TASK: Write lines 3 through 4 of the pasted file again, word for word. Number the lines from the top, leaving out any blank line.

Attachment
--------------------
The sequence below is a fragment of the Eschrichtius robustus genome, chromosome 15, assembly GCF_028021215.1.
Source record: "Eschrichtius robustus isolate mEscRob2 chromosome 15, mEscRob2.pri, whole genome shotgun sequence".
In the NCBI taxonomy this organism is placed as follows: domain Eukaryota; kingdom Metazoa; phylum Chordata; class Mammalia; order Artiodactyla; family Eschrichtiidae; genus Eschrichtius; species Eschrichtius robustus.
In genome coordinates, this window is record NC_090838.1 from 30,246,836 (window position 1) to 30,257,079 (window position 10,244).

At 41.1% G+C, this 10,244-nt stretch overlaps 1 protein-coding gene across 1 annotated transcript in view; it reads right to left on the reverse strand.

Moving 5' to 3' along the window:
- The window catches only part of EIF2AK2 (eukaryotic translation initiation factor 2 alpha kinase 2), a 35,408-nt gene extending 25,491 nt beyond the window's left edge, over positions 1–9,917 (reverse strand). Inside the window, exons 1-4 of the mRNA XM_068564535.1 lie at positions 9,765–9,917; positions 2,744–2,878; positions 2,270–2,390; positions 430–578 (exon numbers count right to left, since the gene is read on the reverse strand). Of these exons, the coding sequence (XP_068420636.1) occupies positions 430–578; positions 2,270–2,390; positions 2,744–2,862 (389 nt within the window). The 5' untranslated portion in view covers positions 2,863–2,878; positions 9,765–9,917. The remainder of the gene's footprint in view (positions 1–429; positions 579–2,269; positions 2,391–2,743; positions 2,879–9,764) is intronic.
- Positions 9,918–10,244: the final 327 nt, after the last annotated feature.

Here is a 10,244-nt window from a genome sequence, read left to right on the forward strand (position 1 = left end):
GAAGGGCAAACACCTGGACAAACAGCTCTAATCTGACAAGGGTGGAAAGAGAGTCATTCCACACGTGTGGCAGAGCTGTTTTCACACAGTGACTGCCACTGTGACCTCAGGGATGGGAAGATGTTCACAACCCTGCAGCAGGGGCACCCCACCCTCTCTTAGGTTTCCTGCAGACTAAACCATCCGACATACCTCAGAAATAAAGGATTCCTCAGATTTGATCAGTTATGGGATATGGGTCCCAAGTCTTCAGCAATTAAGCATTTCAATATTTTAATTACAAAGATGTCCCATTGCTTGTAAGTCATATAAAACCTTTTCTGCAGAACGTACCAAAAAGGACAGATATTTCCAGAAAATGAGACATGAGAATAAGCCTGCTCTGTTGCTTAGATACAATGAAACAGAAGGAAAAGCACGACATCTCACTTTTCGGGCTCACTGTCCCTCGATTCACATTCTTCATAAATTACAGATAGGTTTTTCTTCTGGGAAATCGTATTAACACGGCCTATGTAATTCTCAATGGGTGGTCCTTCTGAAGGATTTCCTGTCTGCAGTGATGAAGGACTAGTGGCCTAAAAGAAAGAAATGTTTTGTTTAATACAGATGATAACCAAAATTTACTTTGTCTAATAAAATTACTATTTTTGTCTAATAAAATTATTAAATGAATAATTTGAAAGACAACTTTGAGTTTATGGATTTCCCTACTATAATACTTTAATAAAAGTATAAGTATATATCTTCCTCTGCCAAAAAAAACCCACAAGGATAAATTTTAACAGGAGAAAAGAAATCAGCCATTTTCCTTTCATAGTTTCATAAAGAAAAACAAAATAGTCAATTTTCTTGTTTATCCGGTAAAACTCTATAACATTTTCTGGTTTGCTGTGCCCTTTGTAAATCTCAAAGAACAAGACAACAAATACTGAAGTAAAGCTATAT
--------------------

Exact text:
In the NCBI taxonomy this organism is placed as follows: domain Eukaryota; kingdom Metazoa; phylum Chordata; class Mammalia; order Artiodactyla; family Eschrichtiidae; genus Eschrichtius; species Eschrichtius robustus.
In genome coordinates, this window is record NC_090838.1 from 30,246,836 (window position 1) to 30,257,079 (window position 10,244).